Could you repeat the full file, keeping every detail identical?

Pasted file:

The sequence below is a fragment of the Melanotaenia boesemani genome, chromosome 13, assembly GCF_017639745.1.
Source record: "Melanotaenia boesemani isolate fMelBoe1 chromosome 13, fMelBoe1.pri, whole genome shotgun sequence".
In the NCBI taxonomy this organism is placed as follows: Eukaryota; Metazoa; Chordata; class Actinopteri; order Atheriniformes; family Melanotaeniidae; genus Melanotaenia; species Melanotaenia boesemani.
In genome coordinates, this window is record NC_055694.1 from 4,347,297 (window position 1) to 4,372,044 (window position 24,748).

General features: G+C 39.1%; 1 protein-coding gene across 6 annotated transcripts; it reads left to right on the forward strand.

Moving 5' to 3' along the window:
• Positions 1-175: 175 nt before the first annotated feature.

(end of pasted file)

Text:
The sequence below is a fragment of the Melanotaenia boesemani genome, chromosome 13, assembly GCF_017639745.1.
Source record: "Melanotaenia boesemani isolate fMelBoe1 chromosome 13, fMelBoe1.pri, whole genome shotgun sequence".
In the NCBI taxonomy this organism is placed as follows: Eukaryota; Metazoa; Chordata; class Actinopteri; order Atheriniformes; family Melanotaeniidae; genus Melanotaenia; species Melanotaenia boesemani.
In genome coordinates, this window is record NC_055694.1 from 4,347,297 (window position 1) to 4,372,044 (window position 24,748).

General features: G+C 39.1%; 1 protein-coding gene across 6 annotated transcripts; it reads left to right on the forward strand.

Moving 5' to 3' along the window:
• Positions 1-175: 175 nt before the first annotated feature.